This lecture seeks to explain why the Second World War, the most destructive conflict in history, produced such a contrasting outcome to the First. It suggests that the Second World War’s maelstrom of destruction replaced a catastrophic matrix left by the First — of heightened ethnic, border and class conflict underpinned by a deep and prolonged crisis of capitalism — by a completely different matrix: the end of Germany’s great-power ambitions, the purging of the radical Right and widescale ethnic cleansing, the crystallisation of Europe’s division, unprecedented rates of economic growth and the threat of nuclear war. Together, these self-reinforcing components, all rooted in what soon emerged as the Cold War, conditioned what in 1945 had seemed highly improbable: Europe’s rise out of the ashes of the ruined continent to lasting stability, peace and prosperity.
It is a great honour to deliver this Raleigh Lecture. When invited to do so, I was asked, in the context of the 70th anniversary of the end of the most terrible war in history, to speak on some topic related to the end of the Second World War. As the war recedes into history the recognition has grown that it was the epicentre and determining episode in the 20th century in Europe. It divides that century into two utterly contrasting parts. That prompted me, instead of exploring issues related to the war itself and the astronomical cost in human lives and devastation paid in ensuring the total defeat of Hitler’s Germany, to turn to what seems to me a question of considerable importance: why did such a colossally destructive war lead to decades of peace and prosperity in Europe?
‘Here is a burial ground. Here is Death’, was how the Polish writer, Janina Broniewska, described Warsaw on seeing it for the first time after the war. The celebrated German author, Alfred Döblin, returning to Germany after years of enforced exile, was shocked at the sight of towns ‘of which little more than the names exist’. Death and devastation were the hallmarks of Europe in 1945, worst of all in the eastern parts of the continent. This, we should remind ourselves, was no more than a lifetime ago.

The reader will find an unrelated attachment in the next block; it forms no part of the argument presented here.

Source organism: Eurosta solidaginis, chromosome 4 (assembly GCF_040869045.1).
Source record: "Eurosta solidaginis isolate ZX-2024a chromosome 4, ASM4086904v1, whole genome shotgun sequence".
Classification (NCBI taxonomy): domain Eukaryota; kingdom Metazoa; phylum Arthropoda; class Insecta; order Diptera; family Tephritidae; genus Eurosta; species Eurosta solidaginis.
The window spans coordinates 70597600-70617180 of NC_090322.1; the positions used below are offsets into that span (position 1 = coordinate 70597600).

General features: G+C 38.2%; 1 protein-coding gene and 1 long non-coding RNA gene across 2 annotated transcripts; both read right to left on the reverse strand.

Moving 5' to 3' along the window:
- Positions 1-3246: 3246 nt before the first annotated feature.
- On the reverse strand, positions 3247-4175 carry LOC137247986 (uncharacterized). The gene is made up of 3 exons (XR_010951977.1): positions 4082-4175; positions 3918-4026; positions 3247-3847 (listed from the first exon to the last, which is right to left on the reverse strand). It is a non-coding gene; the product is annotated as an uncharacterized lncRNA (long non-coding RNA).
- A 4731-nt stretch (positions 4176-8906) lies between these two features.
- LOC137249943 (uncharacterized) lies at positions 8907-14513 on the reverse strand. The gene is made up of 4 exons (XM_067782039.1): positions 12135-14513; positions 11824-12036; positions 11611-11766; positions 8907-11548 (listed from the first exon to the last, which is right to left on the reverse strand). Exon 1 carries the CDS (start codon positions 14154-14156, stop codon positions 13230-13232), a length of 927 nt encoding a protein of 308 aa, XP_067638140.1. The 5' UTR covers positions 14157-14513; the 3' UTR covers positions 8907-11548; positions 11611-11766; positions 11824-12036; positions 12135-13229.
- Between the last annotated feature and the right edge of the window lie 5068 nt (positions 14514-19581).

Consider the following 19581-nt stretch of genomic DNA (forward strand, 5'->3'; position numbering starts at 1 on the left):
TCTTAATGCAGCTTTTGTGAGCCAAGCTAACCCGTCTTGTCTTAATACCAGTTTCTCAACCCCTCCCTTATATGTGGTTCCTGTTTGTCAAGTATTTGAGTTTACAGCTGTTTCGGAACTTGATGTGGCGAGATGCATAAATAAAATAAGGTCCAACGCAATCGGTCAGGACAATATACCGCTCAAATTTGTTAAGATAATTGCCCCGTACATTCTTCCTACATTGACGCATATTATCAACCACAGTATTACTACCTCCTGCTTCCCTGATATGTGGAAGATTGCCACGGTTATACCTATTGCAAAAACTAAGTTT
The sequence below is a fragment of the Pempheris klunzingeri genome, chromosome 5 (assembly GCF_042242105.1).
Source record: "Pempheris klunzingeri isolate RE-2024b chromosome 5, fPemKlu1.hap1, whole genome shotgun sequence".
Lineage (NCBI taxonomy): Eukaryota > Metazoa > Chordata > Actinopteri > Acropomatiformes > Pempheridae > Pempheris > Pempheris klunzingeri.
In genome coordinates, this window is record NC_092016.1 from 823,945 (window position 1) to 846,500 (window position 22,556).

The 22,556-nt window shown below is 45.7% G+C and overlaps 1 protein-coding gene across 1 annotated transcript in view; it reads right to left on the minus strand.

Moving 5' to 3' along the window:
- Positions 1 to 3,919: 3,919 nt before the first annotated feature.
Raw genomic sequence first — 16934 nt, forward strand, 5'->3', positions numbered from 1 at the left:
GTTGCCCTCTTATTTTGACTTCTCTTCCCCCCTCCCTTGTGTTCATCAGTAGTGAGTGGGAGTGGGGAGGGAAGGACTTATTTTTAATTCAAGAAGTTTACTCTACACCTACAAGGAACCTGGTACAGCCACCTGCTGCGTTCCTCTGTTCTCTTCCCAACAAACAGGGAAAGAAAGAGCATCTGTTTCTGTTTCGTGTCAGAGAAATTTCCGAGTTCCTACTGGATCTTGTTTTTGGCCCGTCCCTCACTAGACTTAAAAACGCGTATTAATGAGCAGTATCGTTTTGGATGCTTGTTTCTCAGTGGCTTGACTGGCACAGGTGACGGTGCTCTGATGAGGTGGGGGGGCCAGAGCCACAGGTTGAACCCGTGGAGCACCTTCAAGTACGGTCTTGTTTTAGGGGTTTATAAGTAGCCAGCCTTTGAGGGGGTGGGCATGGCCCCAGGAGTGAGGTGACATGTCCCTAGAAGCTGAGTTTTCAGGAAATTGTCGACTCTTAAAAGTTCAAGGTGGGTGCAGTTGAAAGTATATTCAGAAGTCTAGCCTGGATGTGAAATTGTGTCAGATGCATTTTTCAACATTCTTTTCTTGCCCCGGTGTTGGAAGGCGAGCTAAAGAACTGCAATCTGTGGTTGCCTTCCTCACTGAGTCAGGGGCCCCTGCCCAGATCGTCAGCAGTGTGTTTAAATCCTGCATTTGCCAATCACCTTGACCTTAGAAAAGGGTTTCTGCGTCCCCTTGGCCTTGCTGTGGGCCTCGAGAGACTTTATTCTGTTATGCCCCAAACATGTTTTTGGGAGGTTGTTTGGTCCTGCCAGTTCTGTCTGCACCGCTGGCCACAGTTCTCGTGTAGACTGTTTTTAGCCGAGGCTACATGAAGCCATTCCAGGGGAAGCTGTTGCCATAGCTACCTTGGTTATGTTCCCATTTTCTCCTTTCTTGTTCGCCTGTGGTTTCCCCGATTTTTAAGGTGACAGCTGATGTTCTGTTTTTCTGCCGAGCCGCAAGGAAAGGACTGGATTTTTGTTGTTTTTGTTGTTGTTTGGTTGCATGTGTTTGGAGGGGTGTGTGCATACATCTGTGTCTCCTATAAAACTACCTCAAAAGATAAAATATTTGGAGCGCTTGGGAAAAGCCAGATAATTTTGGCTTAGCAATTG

People of my generation — I was born in 1943 — have been fortunate enough to experience decades of peace and prosperity. We in western Europe have been blessed. For the people of the eastern half of the continent, disproportionately afflicted by poverty, deprivation, political turmoil and terroristic rule before 1945, then subjected to more than forty years of subjugation and lack of personal freedom, it was a different story. Even they, however, certainly the overwhelming majority of them, could rebuild lives in lasting peace and enjoy greater prosperity, if far behind that in the west, than their forebears had done. The year 1945, arguably the lowest ebb in Europe’s long and violent history, proved to be, therefore, an epochal turning-point.
Such an extraordinary transformation was impossible to foresee in the immediate post-war world. How did Europe’s remarkable rebirth come about? After all, the first great conflagration between 1914 and 1918 had produced violent upheaval that had sown the seeds of an even more terrible war a generation later. Why did the Second World War, with a death toll in Europe alone four times or so higher than the First and leaving immensely greater swathes of destruction than the earlier war, have such a contrasting, essentially positive, outcome, even if at the high cost of lasting division and lack of personal liberties for the peoples of eastern Europe?
It is one of the most important questions in understanding the history of 20th-century Europe. Usual explanations — those that point, for instance, to general war weariness, the crushing of Germany, the existence of nuclear weapons or unprecedented economic growth — are not as such misguided. But they are partial and limited, at any rate no more than strands of an overarching answer to a complex, structural problem. To look for a more integrated, multi-causal explanation requires first of all an assessment of the baleful legacy left in Europe by the First World War.
Four elements can be singled out from this legacy which, together, blended into a framework for comprehensive crisis in Europe following the First World War. First, there was an explosion of ethnic–racist nationalism (almost invariably including, though usually not confined to, a core hatred of Jews). Secondly, there were new, widespread, bitter and irreconcilable demands for territorial revisionism. Thirdly, class conflict became more acute than ever and with a new focus since the Bolshevik Revolution in Russia. And, fourthly, there was a fundamental crisis of capitalism, first of hyperinflation then of unprecedented deflation, which spanned the interwar years with only a brief interruption in the later 1920s.